• Thats very helpful, thanks. Also, I'm a year-round cycling nut, so I hadn't considered the seasonal aspect of all this. – Neil Fein Oct 13 '10 at 20:56
  • @neilfein: I'm a year round cyclist, too, but I can't help but notice that there's fewer cyclists on the road in the rainy season and that the various cycling sites slow down for winter. – freiheit Oct 13 '10 at 21:14
  • @freiheit - My LBS complains about the same thing. :( – Neil Fein Oct 13 '10 at 21:19
  • Don't forget that for some of us there's just too much snow on the ground to pedal. I mean, it's possible, but walking is faster in those conditions. Having more southern-hemisphere members would counter balance this. – dee-see Oct 14 '10 at 14:50
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One problem is that we are already confronting a possible natural limit in the number of questions that there out there. Now I'm sure that there are more than 500 reasonable questions about bikes and cycling, but there is going to be a vastly lower limit than, say, on parenting, ubuntu or web applications.

This is not advocating an acceptance of more forum-style debates, but we should as a group (and specifically those of us with +500 privileges) be a little less quick to close. I'm especially thinking about the fairly short shrift that particularly local/regional questions are given.

On my commute I can think of several peculiarly local questions, but I doubt they'd stay open for long.

  • 1
    Your point about users being less quick to close is well-taken. What we need is more users voting to close. Mods can't vote to close, they only have the ability to close. (This has been brought up on meta.so, with no joy there -- yet.) If more users voted to close, the mods would be more likely to wait for the community, but so far, the community isn't taking action very quickly. Also, low-rep users that can't vote to close can leave a comment recommending closure. – Neil Fein Oct 13 '10 at 17:56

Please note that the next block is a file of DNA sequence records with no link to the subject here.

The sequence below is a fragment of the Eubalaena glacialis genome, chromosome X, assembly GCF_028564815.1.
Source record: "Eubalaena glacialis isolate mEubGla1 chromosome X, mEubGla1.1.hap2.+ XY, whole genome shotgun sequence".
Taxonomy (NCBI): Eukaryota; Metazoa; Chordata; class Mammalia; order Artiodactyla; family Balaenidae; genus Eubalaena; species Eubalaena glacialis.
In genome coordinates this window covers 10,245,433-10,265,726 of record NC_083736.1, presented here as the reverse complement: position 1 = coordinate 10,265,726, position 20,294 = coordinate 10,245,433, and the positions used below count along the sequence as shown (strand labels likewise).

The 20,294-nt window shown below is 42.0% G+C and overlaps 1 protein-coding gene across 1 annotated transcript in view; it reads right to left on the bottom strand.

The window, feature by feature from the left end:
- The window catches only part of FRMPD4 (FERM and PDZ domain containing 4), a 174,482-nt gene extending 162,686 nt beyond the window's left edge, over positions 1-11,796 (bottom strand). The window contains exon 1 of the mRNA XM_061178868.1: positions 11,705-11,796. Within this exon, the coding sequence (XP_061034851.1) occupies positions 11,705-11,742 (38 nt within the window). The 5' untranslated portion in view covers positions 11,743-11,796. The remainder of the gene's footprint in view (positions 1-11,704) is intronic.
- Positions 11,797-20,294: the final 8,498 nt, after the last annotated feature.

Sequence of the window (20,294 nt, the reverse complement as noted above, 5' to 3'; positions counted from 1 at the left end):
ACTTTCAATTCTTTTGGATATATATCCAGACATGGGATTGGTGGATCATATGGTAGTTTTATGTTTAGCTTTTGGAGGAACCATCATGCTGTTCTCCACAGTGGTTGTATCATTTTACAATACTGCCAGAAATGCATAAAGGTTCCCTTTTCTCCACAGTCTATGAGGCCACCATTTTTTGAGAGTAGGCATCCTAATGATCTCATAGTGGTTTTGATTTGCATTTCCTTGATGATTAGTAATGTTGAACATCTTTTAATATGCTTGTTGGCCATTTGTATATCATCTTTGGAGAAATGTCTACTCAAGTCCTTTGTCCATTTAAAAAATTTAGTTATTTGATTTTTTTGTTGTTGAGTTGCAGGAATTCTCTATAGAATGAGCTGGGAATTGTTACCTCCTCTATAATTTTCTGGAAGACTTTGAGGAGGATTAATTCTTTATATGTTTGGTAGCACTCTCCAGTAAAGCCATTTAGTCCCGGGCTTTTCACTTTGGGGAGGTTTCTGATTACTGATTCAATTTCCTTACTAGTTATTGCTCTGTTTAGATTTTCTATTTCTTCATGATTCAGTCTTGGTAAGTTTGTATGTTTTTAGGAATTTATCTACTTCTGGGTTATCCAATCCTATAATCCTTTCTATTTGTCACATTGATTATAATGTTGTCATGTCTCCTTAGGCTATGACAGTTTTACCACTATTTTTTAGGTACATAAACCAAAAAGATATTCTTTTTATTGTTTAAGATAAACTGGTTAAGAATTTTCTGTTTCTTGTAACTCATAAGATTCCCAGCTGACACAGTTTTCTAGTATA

• Ah, interesting. I hadn't twigged that mods can't vote, just be omnipotent in that their vote carries the weight of many. And the irony of more votes to close perhaps resulting in fewer closes is intriguing too. – Unsliced Oct 13 '10 at 21:47
3

Part of the narrative on that page says "Eventually, 90% of a site's traffic should come from search engines."

I think that one thing that will help is that if those of us that have blogs do posts about the site in general, and then periodically do posts about specific interesting questions that link back to the site.

This may help with our search engine optimization.

  • A few weeks back I started posting a question a week on my blog. It doesn't get lots of traffic since I just started it but I figured every bit helps. – curtismchale Nov 8 '10 at 1:22
  • I've started including in our local zine, the most interesting question of the week from here. Dubai is even a year round cycling location. Less riders in the summer, because of the eat, but still year round. – zenbike Jul 11 '11 at 9:03
-1

I think it will take a long time for the site to grow, but that it is growing. The “catch 22” I have is I don’t wish to tell people about a site that may not be about in a few months time.

  • 1
    I understand your reticence, but if people take a risk and tell others about the site, it's more likely the site will still be here. besides, sites come and go on the web all the time, this would be no different. – Neil Fein Oct 13 '10 at 17:46
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    I don't see how this is a problem. If the website goes down, everything you've learned and everything others have learned from you will remain. – dee-see Oct 21 '10 at 13:29